The upgrade in the headband design is a worthy mention since it makes up for the tight and uncomfortable design on the previous headset. The V2 sits comfortably on the head and you can continue wearing it for long gaming sessions. The 53mm drivers are smaller than the 60mm ones on the previous one. However, your ear (small to medium-sized) will fit inside the earcups comfortably. The cushions will enclose your ear, providing additional comfort and passive noise cancellation to an extent. This means background noise from your PC or AC will be dampened to an extent. After wearing it for a four-hour long intense gaming session, the ear cups ensured that things didn’t get sweaty inside. However, this is subjective and might be different to gamers who are prone to sweating easily. Swivelling ear cups is a feature some gamers want on their headsets. The ear cups don’t swivel around so placing the headset around your neck will be uncomfortable. If this is a concern to you, then it could be a deal breaker.
Microphones are an important component if you’re into multiplayer games, a crucial one when you’re playing competitive games. Many gaming headsets include a mic, and it’s really difficult to find good ones. The boom mic on the Cerberus V2 is detachable which plugs into the headset using a 3.5mm jack. It’s quite flexible and you don’t have to beat your head to a weak boom arm. The mic is rigid enough to ensure that the position you bend the mic is maintained. Removing and inserting the mic doesn’t require much force. However, a locking mechanism to notify that the mic has been successfully inserted would have been great.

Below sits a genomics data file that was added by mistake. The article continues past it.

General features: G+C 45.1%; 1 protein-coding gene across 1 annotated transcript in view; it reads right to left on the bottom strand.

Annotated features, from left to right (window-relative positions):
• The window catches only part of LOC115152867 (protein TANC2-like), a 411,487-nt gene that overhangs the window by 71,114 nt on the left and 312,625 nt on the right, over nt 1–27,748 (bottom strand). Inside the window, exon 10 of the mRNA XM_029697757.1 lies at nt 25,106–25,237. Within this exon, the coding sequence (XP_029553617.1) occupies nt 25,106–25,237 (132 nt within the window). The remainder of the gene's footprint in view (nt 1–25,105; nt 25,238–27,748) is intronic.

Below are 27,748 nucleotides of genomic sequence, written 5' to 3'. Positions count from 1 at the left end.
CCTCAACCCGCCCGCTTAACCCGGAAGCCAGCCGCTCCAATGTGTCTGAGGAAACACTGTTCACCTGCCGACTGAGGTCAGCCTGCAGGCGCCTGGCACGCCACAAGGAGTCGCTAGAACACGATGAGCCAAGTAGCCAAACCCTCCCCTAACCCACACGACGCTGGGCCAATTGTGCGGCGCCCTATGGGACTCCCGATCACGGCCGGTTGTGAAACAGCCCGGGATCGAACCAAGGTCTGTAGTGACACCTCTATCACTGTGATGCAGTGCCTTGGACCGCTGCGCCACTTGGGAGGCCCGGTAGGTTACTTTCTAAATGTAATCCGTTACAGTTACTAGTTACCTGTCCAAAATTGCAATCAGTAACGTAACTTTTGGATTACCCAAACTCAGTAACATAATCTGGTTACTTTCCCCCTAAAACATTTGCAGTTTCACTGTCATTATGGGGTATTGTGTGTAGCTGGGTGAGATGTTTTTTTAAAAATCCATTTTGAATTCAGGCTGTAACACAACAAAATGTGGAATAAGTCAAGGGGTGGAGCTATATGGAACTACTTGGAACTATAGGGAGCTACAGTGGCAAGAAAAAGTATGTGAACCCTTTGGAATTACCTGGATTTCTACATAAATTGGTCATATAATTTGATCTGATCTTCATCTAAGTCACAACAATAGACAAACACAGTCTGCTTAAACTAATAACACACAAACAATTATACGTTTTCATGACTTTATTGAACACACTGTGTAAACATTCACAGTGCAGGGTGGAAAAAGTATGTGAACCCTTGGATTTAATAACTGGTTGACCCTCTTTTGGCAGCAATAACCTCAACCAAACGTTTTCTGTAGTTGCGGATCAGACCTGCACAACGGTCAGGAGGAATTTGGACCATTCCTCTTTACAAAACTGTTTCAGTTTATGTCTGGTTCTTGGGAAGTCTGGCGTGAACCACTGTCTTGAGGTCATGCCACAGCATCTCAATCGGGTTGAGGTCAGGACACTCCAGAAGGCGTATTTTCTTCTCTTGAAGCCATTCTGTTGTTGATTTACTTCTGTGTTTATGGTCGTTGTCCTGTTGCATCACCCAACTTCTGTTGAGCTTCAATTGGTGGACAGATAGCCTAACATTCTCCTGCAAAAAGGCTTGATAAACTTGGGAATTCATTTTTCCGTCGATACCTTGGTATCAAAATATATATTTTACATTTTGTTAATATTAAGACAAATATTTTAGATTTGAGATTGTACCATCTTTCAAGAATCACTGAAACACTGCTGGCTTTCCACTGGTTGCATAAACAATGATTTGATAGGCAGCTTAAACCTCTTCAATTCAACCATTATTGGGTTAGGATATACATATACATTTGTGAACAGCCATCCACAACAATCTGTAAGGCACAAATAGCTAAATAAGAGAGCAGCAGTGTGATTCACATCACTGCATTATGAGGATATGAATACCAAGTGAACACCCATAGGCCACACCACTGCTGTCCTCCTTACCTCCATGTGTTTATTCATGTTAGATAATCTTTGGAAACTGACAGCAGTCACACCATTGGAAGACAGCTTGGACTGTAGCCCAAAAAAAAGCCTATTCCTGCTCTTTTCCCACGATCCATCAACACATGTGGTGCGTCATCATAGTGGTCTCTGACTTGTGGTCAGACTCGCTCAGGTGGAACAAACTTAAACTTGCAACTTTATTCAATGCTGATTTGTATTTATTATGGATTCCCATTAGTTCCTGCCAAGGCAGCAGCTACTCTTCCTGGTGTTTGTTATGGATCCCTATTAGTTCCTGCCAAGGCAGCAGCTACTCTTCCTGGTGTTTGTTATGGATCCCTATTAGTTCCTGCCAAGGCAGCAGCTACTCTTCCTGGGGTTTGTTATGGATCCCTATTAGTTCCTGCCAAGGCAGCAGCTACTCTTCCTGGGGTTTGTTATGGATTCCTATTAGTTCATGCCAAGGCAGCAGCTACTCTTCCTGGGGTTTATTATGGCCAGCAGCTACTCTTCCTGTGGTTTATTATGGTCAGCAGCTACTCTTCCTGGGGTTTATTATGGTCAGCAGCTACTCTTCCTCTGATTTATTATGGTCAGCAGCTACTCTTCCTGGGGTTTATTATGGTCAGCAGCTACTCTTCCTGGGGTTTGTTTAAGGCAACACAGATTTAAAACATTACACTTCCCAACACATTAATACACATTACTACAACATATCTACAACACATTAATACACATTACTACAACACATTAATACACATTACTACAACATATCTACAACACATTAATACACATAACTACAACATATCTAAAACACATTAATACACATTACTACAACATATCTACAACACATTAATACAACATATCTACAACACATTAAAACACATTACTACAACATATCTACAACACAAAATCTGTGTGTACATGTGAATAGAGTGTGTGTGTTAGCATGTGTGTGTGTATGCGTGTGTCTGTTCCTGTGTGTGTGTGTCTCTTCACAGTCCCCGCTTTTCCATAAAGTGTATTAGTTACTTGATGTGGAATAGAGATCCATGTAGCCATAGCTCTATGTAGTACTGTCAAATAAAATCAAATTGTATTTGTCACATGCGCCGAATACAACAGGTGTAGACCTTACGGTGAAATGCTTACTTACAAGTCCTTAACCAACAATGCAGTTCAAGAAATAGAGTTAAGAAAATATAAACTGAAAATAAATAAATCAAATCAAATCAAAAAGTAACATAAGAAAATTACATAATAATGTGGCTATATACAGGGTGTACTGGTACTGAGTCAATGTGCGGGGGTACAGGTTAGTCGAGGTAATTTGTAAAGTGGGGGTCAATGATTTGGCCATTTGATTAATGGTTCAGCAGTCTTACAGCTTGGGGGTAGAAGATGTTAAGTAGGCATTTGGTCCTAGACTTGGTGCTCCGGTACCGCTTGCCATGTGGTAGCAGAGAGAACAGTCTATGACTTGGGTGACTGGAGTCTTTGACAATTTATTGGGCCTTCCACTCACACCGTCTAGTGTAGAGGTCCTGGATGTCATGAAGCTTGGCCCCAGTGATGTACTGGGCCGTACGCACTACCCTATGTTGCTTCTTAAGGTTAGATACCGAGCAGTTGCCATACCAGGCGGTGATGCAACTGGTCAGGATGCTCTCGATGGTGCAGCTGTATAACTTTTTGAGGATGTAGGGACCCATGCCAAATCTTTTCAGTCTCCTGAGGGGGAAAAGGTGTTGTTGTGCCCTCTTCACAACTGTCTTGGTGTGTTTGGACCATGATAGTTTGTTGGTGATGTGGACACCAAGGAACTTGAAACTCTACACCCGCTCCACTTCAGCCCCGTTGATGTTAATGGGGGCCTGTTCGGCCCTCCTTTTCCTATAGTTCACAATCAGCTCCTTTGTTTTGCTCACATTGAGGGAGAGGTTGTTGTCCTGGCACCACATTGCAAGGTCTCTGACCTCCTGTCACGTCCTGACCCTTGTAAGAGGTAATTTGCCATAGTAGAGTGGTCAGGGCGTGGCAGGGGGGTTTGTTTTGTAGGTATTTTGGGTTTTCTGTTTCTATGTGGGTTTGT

All the cables are braided and we would have loved it if the headset came with options for different lengths of cable.
The Cerberus V2 performs really well for what it’s meant for – gaming audio. Explosions, gunshots, vehicles and footsteps, all the sounds were reproduced well on the headset. There weren’t any moments where we couldn’t hear a gunshot or footsteps to give away the enemy’s location. However, we would have preferred a higher sensitivity on the headset because we had to pump up the mic levels to 90% to enable our teammates to hear us clearly. Higher volumes are where the headset started sounding more immersive but when there’s close combat with explosions and gunshots, you are forced to instantly reduce the volume. Although the sound was immersive, the headset doesn’t really have a wide soundstage nor is the spatial sound that good. Music sounds good only on certain genre of music. If you’re the kind that loves music rich with acoustic instruments and vocals, you wouldn’t enjoy them on this headset. But if you’re a lover of bass-heavy rap and EDM music, you will love it. This is because most of the gaming headsets have a strong bass to enhance in-game sounds and as a result, sometimes bass music might also sound overpowered. The bass on the V2 doesn’t sound overpowering during games but it’s a little enhanced than regular gaming headsets.
Background chatter and noise is cancelled out on the boom mic well. This is also because the boom mic is uni-directional. Generally, audio performance on microphones in headsets are average which is the same here. The same is the case with the omni-directional in-line microphone. They perform good enough for in-game chat or even Discord but they aren’t certainly made for Let’s Play videos or podcasts. The recorded voice samples from the mic reproduced a flat signature but the volume level was too low. Compared to other headsets that we’ve reviewed in the similar price range, the HyperX Stinger performed the best. The boom mic on the Cerberus V2 picked up a lot of static when connected directly to the motherboard. On the other hand, the in-line mic performed well on mobile phones.